Professor Anne Glover, the first Chief Scientific Adviser to the President of the European Commission, has been sacked.
Well, not technically, the European Commission is simply not extending her position. That is diplomatic speech for 'there are a lot more anti-science Europeans voting than there are researchers and they really do not like you.'
We first wrote of Glover early in 2007, when she was Chief Scientific Advisor for Scotland and Professor of Molecular and Cell Biology at Aberdeen University. She had been a voice of reason when it came to science policy so when she got the new job advising all of Europe, it looked promising, though it was clearly not without challenges. This was a body that said water does not make people less thirsty and regulated the appearance of fruit, that cell phones cause cancer, vaccines caused autism, organic food has no chemicals and that if scientists don't predict earthquakes they should go to jail.
Those all sound silly to Americans but American adults lead the world in adult science literacy so they should sound silly; yes, we have wealthy elites who are against food science, energy science and medicine here, but to offset kooky havens of science denial like California, Washington and Oregon we have mostly rational states like Mississippi and Alabama. Europe doesn't have that diversity, though the UK has started to regain control of its senses after birthing both the anti-vaccine myth and Frankenfood hysteria.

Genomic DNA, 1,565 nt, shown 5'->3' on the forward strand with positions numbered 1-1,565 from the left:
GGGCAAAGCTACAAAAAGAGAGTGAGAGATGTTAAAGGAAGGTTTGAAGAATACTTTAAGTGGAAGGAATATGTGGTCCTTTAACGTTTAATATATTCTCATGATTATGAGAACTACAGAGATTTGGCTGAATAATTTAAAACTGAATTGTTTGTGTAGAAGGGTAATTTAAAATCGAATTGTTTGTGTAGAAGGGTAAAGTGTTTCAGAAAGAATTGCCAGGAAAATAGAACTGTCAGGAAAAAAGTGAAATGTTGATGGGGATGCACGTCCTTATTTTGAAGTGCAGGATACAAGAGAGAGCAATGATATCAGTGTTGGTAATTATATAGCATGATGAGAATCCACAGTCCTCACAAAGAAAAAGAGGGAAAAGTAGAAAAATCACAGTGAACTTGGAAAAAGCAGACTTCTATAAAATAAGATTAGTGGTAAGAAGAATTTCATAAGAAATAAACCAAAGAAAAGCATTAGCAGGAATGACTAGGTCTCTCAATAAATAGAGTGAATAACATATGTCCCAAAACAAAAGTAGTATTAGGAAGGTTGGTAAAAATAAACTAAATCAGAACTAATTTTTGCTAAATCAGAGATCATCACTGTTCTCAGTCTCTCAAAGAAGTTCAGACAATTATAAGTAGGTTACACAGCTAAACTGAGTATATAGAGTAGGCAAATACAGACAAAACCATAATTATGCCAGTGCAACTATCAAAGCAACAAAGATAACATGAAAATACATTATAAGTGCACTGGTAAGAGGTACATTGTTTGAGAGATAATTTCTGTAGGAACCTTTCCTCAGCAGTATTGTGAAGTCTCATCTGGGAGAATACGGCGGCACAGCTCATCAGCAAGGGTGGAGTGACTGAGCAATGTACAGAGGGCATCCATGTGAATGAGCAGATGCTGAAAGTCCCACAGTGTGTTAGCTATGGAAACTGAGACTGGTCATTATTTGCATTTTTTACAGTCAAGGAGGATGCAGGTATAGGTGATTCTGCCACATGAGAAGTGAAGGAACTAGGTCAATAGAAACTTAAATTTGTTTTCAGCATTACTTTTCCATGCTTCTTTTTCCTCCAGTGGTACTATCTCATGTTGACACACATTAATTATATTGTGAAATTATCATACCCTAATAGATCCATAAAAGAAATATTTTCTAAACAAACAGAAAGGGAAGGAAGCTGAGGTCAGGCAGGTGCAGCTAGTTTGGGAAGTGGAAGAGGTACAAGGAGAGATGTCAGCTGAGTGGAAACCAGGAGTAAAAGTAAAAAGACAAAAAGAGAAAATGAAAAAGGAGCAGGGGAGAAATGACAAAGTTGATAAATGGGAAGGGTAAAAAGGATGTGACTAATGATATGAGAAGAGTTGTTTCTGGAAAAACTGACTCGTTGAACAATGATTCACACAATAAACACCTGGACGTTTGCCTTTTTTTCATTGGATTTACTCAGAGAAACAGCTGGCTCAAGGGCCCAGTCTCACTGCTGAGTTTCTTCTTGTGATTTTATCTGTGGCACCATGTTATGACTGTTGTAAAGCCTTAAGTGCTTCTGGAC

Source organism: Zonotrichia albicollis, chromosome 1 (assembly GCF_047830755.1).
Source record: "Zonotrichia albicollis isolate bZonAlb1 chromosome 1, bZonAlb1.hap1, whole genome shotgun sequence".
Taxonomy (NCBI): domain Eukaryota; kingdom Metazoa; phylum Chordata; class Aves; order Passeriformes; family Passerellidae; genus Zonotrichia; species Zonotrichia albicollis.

The battlefield was against Glover from the beginning and leading the charge was the multinational environmental juggernaut Greenpeace and its hundreds of millions of dollars devoted to undermining science. They have won, Glover will be gone, and now they are getting backlash from scientists and science media and they are scrambling to claim they want more scientists involved in policy: They just want to make sure any new scientists advising politicians are against GMOs, nuclear science, pesticides, fertilizer and every other aspect of science that Greenpeace raises money hating.
Had she succeeded, Glover would have been the most influential voice for poor people worldwide since Norm Borlaug. Instead, Greenpeace and their anti-science brethren are dragging Europe back into the 19th century.
It's hard to know if her work will have been in vain or not, though. In June, European countries outside France and Germany wanted a vote on lifting the GMO ban. If that happens, it will be a victory for science and also for her. They already allow GM feed for livestock and Monsanto's MON810 maize is still grown so it seems like a silly bit of political spin to keep claiming mutagenesis is not genetic modification, and marker assisted selection is not genetic modification, but genetic modification is genetic modification. Or that eating sugar derived from GMO sugar beets would harm people but steers eating GMO feed and then being eaten are just fine for the public.
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